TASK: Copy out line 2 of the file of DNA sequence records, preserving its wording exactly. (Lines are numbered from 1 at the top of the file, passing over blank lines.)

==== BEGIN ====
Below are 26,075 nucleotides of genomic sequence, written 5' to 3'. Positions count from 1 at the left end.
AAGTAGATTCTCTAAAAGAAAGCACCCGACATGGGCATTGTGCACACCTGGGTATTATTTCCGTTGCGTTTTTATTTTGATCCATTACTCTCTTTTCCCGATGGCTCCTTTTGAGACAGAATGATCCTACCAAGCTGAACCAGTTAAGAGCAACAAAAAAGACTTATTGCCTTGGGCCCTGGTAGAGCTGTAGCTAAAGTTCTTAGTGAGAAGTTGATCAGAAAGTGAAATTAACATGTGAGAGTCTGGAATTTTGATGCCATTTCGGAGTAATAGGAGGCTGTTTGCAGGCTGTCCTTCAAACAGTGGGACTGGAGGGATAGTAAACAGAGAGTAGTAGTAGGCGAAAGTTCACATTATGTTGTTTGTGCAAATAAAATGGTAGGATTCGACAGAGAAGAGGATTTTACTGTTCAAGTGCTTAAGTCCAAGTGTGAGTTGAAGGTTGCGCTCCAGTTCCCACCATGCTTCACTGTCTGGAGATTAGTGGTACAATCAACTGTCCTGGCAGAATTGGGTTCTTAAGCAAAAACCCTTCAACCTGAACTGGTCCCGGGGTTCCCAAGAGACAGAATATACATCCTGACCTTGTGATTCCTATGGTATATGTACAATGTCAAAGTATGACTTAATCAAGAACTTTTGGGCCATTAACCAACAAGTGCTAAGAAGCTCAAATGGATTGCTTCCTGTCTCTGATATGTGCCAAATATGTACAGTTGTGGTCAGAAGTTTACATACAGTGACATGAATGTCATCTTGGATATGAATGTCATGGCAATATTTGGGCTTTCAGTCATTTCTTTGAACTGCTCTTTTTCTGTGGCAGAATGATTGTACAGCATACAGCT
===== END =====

AAGTAGATTCTCTAAAAGAAAGCACCCGACATGGGCATTGTGCACACCTGGGTATTATTTCCGTTGCGTTTTTATTTTGATCCATTACTCTCTTTTCCCGATGGCTCCTTTTGAGACAGAATGATCCTACCAAGCTGAACCAGTTAAGAGCAACAAAAAAGACTTATTGCCTTGGGCCCTGGTAGAGCTGTAGCTAAAGTTCTTAGTGAGAAGTTGATCAGAAAGTGAAATTAACATGTGAGAGTCTGGAATTTTGATGCCATTTCGGAGTAATAGGAGGCTGTTTGCAGGCTGTCCTTCAAACAGTGGGACTGGAGGGATAGTAAACAGAGAGTAGTAGTAGGCGAAAGTTCACATTATGTTGTTTGTGCAAATAAAATGGTAGGATTCGACAGAGAAGAGGATTTTACTGTTCAAGTGCTTAAGTCCAAGTGTGAGTTGAAGGTTGCGCTCCAGTTCCCACCATGCTTCACTGTCTGGAGATTAGTGGTACAATCAACTGTCCTGGCAGAATTGGGTTCTTAAGCAAAAACCCTTCAACCTGAACTGGTCCCGGGGTTCCCAAGAGACAGAATATACATCCTGACCTTGTGATTCCTATGGTATATGTACAATGTCAAAGTATGACTTAATCAAGAACTTTTGGGCCATTAACCAACAAGTGCTAAGAAGCTCAAATGGATTGCTTCCTGTCTCTGATATGTGCCAAATATGTACAGTTGTGGTCAGAAGTTTACATACAGTGACATGAATGTCATCTTGGATATGAATGTCATGGCAATATTTGGGCTTTCAGTCATTTCTTTGAACTGCTCTTTTTCTGTGGCAGAATGATTGTACAGCATACAGCT